I discovered autism via grief.
It was on my 47th birthday that I actually had the misfortune to witness the death of my father via stroke. Had I entered the room just five minutes later, I would have missed hearing his last words or seeing the terror in his eyes as he fell victim to stroke. I stood helplessly by, watching him go dark and watching him being airlifted to Hershey Medical Center in Pennsylvania.
Until that time, I had never really lost anyone in my family with whom I actually had any sort of relationship. My emotions were strong but I had no way to process or deal with them. I cried a tiny bit in the weeks that he stayed in the hospital in a dark coma, but mostly I was uncomfortable with all the weeping and emotions from my other family members during this time. I was pretty rational and emotionally regulated compared to them and also highly interested in the science, research, and medical facts. It was logical to me to be as armed as possible with knowledge in order to be of some help.
As a result, I acted as the liaison between the doctors and the family, coordinating meetings for the DNR decisions, negotiating next steps, translating the charts, etc. Upon my leave from PA and on my way back to Oregon, I visited my daughter in Los Angeles. I met a friend there who loaned me a book on grieving. I researched grieving and all the phases of grieving and it felt like I was doing things mostly okay. I cried and I had some anger, but denial and bargaining never really made sense to me so I figured I could skip them okay. I turned my energies towards the physical part of taking care of me. I made sure my diet, exercise, and sleep were on track.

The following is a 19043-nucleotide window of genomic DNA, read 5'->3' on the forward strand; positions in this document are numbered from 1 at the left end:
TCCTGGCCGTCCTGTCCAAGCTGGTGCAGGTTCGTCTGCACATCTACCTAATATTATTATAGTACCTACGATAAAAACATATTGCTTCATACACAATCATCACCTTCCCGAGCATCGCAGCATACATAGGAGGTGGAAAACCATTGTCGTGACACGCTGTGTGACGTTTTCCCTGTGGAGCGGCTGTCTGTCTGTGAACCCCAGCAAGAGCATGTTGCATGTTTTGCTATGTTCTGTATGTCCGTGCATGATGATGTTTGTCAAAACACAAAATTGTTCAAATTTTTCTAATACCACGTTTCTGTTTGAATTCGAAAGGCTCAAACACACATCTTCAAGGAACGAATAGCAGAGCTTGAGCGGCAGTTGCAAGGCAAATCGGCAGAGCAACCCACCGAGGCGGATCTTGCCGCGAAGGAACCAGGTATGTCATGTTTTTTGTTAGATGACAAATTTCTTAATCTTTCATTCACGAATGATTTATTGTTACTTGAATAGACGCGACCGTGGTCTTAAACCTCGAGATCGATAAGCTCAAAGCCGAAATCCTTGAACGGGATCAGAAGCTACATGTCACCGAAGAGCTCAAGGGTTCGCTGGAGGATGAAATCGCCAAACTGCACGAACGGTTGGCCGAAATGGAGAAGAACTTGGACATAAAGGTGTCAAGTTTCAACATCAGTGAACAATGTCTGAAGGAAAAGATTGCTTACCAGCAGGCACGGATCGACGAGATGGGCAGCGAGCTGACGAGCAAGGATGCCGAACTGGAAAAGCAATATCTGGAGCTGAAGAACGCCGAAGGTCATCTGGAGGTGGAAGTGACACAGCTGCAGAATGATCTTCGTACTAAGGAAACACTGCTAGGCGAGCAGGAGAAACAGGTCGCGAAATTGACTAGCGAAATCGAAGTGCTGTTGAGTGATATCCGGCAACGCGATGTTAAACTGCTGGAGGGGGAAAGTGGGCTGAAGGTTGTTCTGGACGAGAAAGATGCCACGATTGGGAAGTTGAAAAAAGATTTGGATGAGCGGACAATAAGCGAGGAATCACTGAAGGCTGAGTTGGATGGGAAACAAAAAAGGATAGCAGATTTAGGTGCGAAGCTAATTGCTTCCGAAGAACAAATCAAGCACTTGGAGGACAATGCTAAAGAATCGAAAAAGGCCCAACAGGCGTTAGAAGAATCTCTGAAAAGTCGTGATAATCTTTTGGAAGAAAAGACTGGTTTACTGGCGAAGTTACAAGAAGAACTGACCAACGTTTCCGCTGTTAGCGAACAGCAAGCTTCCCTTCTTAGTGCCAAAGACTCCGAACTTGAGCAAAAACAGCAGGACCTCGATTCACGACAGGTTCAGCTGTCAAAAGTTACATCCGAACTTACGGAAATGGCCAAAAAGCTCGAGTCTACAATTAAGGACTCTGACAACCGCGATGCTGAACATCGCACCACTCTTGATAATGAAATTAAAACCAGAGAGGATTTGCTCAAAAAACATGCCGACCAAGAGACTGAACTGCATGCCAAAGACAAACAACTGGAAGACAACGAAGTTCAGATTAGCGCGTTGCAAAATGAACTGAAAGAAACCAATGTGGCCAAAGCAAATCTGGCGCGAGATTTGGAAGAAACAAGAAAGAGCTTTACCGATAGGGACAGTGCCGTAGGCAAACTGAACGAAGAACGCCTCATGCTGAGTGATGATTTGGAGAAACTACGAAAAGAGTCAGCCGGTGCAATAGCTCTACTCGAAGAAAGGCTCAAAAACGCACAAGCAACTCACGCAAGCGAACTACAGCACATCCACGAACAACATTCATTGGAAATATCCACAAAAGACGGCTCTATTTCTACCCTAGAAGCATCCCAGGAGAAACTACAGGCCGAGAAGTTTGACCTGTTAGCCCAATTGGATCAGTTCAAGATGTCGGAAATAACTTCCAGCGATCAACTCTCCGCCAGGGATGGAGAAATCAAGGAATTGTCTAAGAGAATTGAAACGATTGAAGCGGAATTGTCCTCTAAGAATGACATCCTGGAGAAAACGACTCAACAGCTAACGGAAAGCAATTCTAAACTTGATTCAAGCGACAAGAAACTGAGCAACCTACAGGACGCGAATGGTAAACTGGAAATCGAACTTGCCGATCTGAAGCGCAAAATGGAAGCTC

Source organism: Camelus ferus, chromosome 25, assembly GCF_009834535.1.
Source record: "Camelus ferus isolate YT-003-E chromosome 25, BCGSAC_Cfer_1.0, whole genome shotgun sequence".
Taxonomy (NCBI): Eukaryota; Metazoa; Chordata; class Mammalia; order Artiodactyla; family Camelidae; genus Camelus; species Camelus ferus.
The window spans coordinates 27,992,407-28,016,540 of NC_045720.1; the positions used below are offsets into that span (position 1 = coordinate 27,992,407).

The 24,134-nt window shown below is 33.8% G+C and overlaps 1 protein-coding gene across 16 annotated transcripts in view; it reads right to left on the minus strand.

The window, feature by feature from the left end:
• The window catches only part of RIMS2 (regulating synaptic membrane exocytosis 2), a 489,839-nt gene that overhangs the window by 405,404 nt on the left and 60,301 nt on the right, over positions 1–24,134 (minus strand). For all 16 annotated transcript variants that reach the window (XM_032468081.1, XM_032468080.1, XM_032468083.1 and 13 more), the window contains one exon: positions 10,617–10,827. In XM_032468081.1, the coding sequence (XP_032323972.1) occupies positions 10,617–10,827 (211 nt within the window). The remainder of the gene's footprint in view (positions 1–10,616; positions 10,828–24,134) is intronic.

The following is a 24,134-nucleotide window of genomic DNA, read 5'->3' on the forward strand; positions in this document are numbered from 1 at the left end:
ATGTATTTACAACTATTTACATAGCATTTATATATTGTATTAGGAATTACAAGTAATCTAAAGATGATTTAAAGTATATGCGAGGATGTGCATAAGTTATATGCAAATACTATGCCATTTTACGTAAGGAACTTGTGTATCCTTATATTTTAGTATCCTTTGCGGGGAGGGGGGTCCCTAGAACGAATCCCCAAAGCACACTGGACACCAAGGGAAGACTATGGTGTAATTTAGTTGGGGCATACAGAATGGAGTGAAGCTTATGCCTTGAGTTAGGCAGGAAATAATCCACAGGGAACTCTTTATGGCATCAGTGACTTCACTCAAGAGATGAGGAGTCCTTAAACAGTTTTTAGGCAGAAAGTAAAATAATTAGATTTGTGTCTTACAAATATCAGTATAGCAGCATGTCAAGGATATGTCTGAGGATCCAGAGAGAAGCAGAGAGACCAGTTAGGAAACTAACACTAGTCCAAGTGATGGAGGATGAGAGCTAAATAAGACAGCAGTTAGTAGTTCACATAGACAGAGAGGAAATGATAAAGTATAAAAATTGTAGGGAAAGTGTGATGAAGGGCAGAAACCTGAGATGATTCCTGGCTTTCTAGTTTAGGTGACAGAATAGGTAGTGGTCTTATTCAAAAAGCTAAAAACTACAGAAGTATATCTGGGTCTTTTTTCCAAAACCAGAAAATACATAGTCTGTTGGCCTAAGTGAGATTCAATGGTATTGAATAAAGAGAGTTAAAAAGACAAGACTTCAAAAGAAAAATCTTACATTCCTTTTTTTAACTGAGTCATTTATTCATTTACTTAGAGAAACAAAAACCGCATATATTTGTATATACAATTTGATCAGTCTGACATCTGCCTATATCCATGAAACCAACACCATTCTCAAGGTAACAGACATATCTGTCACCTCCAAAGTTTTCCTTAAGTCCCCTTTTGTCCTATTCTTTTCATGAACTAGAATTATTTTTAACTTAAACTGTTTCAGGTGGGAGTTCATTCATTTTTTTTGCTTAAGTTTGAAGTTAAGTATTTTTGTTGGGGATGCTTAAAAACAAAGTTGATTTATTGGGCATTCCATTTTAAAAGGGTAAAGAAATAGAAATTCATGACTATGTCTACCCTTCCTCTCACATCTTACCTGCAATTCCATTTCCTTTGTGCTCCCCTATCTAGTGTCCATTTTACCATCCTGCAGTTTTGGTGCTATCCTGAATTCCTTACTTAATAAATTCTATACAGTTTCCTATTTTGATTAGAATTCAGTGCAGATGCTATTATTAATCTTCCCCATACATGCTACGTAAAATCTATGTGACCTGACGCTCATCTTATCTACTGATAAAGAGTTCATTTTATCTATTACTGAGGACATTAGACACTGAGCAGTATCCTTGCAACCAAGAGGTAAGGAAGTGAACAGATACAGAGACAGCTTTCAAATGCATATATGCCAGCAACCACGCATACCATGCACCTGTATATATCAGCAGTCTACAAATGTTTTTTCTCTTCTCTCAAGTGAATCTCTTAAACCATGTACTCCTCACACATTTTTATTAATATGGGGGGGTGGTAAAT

After about two weeks of down time, my head was clear and my body strong and I was bored with the resting part so started back to work. At first I could not really focus on anything and I thought that was probably okay given that it had only been two weeks. But after a while, I noticed that my lack of focus was inhibiting more than just my job and it was more than just a lack of focus. I realized that I could no longer put pieces of data together anymore in any situation. Emails were all single entities and my program at work was nothing but lots of little pieces of data with no relationship that I could find.